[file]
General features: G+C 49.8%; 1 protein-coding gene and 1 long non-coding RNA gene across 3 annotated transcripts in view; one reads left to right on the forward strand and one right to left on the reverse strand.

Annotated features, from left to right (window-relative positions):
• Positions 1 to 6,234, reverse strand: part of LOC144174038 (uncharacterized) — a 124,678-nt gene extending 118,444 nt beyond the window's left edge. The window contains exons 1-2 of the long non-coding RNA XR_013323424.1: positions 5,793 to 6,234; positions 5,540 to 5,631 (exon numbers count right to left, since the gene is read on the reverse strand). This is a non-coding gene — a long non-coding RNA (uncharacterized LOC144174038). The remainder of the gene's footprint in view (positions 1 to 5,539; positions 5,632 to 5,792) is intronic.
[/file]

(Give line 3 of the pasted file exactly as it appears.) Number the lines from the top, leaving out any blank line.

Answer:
• Positions 1 to 6,234, reverse strand: part of LOC144174038 (uncharacterized) — a 124,678-nt gene extending 118,444 nt beyond the window's left edge. The window contains exons 1-2 of the long non-coding RNA XR_013323424.1: positions 5,793 to 6,234; positions 5,540 to 5,631 (exon numbers count right to left, since the gene is read on the reverse strand). This is a non-coding gene — a long non-coding RNA (uncharacterized LOC144174038). The remainder of the gene's footprint in view (positions 1 to 5,539; positions 5,632 to 5,792) is intronic.